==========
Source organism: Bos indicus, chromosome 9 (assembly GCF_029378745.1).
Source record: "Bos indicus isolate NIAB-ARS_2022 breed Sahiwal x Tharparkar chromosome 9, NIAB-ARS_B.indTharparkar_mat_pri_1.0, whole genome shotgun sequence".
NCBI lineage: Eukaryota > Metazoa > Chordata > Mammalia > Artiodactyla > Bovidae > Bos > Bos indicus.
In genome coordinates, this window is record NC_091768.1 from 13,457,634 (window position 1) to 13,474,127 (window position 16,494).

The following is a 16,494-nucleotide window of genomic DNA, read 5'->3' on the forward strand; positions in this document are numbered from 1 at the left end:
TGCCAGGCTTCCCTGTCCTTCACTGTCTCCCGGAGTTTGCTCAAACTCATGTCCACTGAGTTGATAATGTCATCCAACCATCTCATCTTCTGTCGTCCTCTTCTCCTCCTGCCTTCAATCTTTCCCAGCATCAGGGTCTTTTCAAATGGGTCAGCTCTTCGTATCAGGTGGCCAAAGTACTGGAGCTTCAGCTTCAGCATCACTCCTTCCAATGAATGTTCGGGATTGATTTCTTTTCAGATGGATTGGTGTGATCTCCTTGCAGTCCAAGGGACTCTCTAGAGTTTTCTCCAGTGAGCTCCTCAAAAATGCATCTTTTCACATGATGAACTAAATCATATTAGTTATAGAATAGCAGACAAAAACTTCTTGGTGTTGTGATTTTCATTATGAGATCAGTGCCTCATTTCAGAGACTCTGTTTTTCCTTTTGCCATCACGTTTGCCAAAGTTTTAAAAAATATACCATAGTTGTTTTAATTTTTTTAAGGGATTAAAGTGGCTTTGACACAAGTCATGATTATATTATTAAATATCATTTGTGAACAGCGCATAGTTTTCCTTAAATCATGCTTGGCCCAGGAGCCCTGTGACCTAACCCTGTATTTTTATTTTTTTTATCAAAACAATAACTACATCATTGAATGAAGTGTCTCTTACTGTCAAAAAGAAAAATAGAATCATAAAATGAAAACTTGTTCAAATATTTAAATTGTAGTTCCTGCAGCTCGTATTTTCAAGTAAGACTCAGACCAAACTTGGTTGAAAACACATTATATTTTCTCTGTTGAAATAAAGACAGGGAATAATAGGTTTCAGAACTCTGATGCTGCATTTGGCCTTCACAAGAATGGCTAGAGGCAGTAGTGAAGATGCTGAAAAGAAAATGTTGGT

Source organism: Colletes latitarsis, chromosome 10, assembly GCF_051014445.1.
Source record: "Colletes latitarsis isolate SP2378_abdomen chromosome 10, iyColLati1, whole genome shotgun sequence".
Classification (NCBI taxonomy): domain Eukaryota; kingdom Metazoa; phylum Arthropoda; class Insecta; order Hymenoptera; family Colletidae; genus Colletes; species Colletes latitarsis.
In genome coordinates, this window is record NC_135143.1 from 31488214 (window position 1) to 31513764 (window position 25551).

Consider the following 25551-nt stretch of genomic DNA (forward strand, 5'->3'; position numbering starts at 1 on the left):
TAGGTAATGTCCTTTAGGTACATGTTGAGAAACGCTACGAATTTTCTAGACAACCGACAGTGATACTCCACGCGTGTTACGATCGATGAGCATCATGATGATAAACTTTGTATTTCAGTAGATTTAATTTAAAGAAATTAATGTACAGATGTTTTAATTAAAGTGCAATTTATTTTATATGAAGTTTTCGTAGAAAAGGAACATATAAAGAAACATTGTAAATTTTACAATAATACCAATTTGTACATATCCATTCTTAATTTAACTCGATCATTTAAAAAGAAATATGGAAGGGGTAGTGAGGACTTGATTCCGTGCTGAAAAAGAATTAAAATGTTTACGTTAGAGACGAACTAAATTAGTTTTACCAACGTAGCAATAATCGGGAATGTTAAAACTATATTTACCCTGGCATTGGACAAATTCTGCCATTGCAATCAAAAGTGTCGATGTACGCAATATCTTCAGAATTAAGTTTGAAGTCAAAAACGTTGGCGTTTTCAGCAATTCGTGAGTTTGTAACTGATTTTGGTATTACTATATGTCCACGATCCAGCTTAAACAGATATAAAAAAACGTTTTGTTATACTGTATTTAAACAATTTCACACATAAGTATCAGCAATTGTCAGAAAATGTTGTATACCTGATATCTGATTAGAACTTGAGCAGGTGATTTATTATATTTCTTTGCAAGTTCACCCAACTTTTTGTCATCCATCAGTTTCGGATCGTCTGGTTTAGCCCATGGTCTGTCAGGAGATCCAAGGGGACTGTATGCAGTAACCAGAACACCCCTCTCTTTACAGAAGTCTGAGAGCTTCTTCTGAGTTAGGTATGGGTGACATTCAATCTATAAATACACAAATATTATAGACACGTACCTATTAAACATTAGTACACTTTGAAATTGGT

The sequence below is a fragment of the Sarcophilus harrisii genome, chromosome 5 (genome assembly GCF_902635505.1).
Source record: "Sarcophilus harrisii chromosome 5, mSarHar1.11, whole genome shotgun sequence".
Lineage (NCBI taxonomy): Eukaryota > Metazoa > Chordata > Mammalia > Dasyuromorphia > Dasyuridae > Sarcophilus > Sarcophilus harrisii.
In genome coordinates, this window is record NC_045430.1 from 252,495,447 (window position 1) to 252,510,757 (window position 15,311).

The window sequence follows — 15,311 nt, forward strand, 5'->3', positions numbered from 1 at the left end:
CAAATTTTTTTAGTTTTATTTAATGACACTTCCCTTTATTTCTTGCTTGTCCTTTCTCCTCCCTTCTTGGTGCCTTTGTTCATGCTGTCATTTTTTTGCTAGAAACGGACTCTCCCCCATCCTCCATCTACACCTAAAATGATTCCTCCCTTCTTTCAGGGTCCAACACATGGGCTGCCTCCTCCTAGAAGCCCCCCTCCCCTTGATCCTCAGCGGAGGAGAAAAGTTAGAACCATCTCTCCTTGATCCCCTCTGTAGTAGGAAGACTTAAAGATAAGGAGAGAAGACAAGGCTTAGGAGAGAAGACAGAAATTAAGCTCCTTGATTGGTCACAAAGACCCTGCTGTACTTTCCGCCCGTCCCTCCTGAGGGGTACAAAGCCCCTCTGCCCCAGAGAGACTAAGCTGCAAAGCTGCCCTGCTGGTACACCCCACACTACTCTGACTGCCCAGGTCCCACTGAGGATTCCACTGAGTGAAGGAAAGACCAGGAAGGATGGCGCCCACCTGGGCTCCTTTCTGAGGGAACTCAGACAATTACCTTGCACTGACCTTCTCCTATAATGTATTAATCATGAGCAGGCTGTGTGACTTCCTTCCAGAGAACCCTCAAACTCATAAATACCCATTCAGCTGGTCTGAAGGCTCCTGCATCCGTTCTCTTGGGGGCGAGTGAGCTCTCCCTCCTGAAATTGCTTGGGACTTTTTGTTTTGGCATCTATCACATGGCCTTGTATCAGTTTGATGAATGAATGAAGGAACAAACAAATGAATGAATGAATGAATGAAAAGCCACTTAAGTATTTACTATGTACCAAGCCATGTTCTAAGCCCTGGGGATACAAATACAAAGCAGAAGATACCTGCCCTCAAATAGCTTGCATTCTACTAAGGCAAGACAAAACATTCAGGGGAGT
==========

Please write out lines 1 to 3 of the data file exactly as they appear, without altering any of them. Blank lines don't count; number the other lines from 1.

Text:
Source organism: Bos indicus, chromosome 9 (assembly GCF_029378745.1).
Source record: "Bos indicus isolate NIAB-ARS_2022 breed Sahiwal x Tharparkar chromosome 9, NIAB-ARS_B.indTharparkar_mat_pri_1.0, whole genome shotgun sequence".
NCBI lineage: Eukaryota > Metazoa > Chordata > Mammalia > Artiodactyla > Bovidae > Bos > Bos indicus.